Pusey edited the Library of the Fathers, a series of translations of the work of the Church fathers. Among the translators was his contemporary at Christ Church, Charles Dodgson. He also befriended and assisted Dodgson's son "Lewis Carroll" when he came to Christ Church. When Carroll faced the death of his wife, Pusey wrote to him:

I have often thought, since I had to think of this, how, in all adversity, what God takes away He may give us back with increase. One cannot think that any holy earthly love will cease, when we shall "be like the Angels of God in Heaven." Love here must shadow our love there, deeper because spiritual, without any alloy from our sinful nature, and in the fulness of the love of God. But as we grow here by God's grace will be our capacity for endless love.[6]

Works[edit]

Pusey's first work, An Historical Enquiry Into the Probable Causes of the Rationalist Character Lately Predominant in the Theology of Germany of 1828, was an answer to Hugh James Rose's Cambridge lectures on rationalist tendencies in German theology. Rose's State of Protestantism in Germany Described has been called "over-simplified and polemical", and Pusey had been encouraged by German friends to reply.[1][7][8] Pusey showed sympathy with the Pietists; misunderstood, he was himself accused of holding rationalist views. In 1830 he published a second part of the Historical Enquiry.[1]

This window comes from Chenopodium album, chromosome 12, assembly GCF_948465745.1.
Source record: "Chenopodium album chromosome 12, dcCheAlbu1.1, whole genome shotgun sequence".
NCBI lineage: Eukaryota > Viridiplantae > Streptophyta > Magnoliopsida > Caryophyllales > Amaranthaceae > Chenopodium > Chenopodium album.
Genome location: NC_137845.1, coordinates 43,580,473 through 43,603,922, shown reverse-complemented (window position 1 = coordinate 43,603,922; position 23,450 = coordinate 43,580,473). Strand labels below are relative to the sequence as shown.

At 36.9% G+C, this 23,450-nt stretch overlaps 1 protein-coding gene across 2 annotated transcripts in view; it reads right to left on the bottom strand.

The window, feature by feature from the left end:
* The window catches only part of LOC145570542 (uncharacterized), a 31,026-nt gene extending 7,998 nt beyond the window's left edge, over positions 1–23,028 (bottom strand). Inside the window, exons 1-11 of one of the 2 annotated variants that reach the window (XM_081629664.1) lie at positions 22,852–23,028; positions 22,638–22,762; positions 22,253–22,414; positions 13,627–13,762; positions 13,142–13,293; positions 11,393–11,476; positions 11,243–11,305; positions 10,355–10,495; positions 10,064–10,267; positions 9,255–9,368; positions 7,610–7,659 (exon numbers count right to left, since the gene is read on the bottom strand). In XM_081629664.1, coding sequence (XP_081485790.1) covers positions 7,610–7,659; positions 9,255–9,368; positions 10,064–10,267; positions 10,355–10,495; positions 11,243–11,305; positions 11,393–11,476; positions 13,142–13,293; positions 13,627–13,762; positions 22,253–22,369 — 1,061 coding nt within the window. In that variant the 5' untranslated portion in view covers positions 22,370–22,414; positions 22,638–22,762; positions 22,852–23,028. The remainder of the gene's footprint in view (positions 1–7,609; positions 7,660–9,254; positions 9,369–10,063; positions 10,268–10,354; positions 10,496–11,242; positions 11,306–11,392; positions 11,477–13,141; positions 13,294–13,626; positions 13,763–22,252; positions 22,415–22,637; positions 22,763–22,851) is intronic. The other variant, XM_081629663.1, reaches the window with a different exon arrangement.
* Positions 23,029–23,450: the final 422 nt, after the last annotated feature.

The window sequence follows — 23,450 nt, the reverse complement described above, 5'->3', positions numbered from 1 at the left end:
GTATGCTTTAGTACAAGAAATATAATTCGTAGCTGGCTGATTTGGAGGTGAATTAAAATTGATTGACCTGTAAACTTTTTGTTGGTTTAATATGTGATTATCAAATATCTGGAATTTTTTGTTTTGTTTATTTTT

Other major works by Pusey were:

  • two books on the Eucharist, The Doctrine of the Real Presence (1855) and The Real Presence ... the Doctrine of the English Church (1857));
  • Daniel the Prophet, supporting the traditional historical dating of that boo);
  • The Minor Prophets, with Commentary, his main contribution as Professor of Hebrew; and
  • the Eirenicon, an endeavour to find a basis of union between the Church of England and the Roman Catholic Church).[1]

Veneration[edit]

The Church of England remembers Pusey annually with a feast day on the anniversary of his death; the Episcopal Church translates his memorial on the liturgical calendar of the Episcopal Church (USA) to September 18.

Family[edit]

Pusey married in 1828 Maria Catherine Barker (1801–1839), daughter of Raymond Barker of Fairford Park; they had a son and three daughters. His son, Philip Edward (1830–1880), edited an edition of Saint Cyril the Philosopher's commentary on the minor prophets.[1][8]

See also[edit]

Notes[edit]

  1. ^ a b c d e f g h i j k l m n o p Wikisource-logo.svg Chisholm, Hugh, ed. (1911). "Pusey, Edward Bouverie". Encyclopædia Britannica 22 (11th ed.). Cambridge University Press. 
  2. ^ Denys P. Leighton (30 November 2015). The Greenian Moment: T. H. Green, Religion and Political Argument in Victorian Britain. Andrews UK Limited. p. 64 note 72. ISBN 978-1-84540-875-6. 
  3. ^ M. G. Brock; M. C. Curthoys (1 November 1997). Nineteenth-century Oxford. Clarendon Press. pp. 38 note 205. ISBN 978-0-19-951016-0. 
  4. ^ Gregory P. Elder (1996). Chronic Vigour: Darwin, Anglicans, Catholics, and the Development of a Doctrine of Providential Evolution. University Press of America. p. 24. ISBN 978-0-7618-0242-6.